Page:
The world is getting more competitive and complicated, so it is essential to sharpen your skills to stay ahead of the game
For many years brokers have expressed concern about comparison websites and their appeal to consumers.
While it is obvious an aggregator cannot offer the bespoke advice provided by a broker, they have the advantages of efficiency and speed to draw in customers. And now, of course, further advances in technology in the form of robo advice are presenting more threats to brokers.
Understandably, the intermediary community is concerned. But being concerned is pointless if you do nothing about it.
Many wonderful things can be said about the UK broker market (in my opinion it is one of the most experienced and hard-working bunch of professionals there is) but pockets of it could be accused of being stuck in their ways. That is unsurprising, of course.
Those of us who have been around for a long time still recognise the value in the traditional sales approach: face-to-face meetings (as many as it takes), understanding customers, getting to know them as friends and establishing a relationship of trust.
All of these elements remain essential but the market is changing and, if you are not willing to change with it, you risk being left behind.
In any business it is essential to move forwards and make changes accordingly. That means not just embracing technology but assessing your entire sales process to see where you could be more efficient and effective.
While technological advances may present competition for the broker market, let us not forget there is huge competition within that market itself. So what sort of things should you be looking at?
Start with the key areas such as the customer interview. This is a crucial part of the sales process and, if done correctly, can save you lots of time in follow-up and fact checking. Are you as thorough as you need to be during that interview? Are you asking your clients to bring in all the necessary information and documentation to save having to wait around for them after the interview? Are you calling them the day before to check they are still available?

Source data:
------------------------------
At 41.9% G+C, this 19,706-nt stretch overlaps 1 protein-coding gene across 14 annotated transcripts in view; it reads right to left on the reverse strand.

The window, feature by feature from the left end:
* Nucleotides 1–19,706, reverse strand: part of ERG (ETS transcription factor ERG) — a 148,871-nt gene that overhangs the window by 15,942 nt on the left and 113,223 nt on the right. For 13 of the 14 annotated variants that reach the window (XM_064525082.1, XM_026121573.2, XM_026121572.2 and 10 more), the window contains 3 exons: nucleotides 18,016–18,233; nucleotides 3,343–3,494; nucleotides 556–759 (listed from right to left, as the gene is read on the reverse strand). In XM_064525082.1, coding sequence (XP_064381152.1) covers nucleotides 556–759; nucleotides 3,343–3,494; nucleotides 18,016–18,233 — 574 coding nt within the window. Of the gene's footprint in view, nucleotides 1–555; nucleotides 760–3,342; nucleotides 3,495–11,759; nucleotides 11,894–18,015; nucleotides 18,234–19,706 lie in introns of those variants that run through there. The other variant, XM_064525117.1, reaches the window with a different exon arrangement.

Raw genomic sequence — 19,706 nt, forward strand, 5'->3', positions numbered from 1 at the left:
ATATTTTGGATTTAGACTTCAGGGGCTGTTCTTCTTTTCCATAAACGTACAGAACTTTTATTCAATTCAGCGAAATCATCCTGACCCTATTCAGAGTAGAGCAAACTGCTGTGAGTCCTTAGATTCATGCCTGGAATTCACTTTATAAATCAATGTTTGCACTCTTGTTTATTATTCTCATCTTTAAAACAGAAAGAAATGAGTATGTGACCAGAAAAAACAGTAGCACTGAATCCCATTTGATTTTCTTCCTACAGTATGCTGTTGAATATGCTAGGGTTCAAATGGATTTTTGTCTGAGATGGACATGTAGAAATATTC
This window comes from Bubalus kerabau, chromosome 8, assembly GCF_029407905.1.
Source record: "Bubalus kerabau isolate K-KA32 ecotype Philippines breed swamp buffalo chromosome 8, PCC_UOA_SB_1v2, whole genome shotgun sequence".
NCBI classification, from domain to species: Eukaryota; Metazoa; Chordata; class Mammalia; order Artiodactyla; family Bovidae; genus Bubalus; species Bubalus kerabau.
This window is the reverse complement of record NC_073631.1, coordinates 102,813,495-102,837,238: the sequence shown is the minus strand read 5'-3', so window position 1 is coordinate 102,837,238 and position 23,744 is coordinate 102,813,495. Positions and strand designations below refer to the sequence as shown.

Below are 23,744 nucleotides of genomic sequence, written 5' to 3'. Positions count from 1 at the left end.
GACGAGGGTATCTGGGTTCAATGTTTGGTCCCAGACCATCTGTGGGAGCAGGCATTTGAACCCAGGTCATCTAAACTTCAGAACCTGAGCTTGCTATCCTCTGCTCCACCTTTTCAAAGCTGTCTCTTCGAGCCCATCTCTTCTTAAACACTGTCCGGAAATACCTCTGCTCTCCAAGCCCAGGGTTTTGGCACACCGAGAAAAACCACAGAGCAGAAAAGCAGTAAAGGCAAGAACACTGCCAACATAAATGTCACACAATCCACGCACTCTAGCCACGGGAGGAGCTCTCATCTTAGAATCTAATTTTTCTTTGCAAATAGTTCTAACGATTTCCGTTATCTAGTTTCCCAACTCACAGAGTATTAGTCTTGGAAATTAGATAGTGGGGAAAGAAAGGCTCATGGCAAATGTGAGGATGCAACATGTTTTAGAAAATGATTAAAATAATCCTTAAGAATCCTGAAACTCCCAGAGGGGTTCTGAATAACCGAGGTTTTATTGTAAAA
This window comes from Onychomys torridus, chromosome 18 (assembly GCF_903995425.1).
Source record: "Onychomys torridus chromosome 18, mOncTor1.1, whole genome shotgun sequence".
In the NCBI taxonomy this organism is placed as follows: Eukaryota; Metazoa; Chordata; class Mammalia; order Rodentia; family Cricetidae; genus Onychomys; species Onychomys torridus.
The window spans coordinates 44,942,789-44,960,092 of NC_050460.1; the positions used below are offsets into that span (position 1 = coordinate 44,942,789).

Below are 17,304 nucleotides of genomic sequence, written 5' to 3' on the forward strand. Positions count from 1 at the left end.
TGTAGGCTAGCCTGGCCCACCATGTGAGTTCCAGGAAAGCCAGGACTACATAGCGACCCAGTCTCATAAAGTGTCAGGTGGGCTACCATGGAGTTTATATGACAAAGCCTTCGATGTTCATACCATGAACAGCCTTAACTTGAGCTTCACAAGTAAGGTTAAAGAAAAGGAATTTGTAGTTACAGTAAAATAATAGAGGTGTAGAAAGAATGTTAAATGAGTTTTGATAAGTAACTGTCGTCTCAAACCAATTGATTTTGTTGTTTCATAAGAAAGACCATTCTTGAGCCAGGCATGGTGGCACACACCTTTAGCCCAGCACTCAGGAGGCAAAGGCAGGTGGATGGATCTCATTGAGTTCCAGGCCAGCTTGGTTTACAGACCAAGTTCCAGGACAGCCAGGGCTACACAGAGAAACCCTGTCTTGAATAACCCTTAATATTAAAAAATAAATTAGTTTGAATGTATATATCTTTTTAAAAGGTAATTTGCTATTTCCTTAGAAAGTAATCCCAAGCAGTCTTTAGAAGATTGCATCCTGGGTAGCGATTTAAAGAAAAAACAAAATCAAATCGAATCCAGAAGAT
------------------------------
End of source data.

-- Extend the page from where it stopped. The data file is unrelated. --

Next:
Think about your interview technique. Could you consider engaging an outside specialist to assess your customer interaction? Having someone sit in on your sales interviews to offer feedback could help you see areas where you need to improve. Have you looked at industry hints, tips and ideas to help you be better?
How are you advertising yourself and your business? Could you do more self-promotion? If you do not have an advertising budget, there are plenty of ways to promote yourself for free. Social media is a fantastic tool for letting potential clients know about your skills. Remember to be insightful and interesting in your posts, however, as opposed to simply sales led.
What image of your firm are you portraying? When customers arrive at your office, are they made to feel welcome? Does the receptionist know they are coming in and make sure they are accommodated?
How much do your clients know about your business? Do they know what services you offer? They may not be aware that you can help with their life and general insurance needs too, so make sure you let them know.
And what after-sales process do you have in place? A customer will be more likely to return to you in future if you show you are genuinely interested in their wellbeing rather than forget who they are once the commission hits your account. Follow up with a phonecall or email to see how they are getting on, and be sure to keep in touch when they are approaching the end of their mortgage deal or their GI policy is up for renewal.
Keep them up to date with market happenings that could affect them. An email newsletter is a great way to provide your clients with information and updates on products and rates, along with any changes to policies that could affect their finances.
The world is getting more competitive and complicated, so it is essential to sharpen your skills to stay ahead of the game.
If we carry on doing the things we have always done, in the way we have always done them, we will become obsolete.
Phil Whitehouse is managing director at MCI Mortgage Club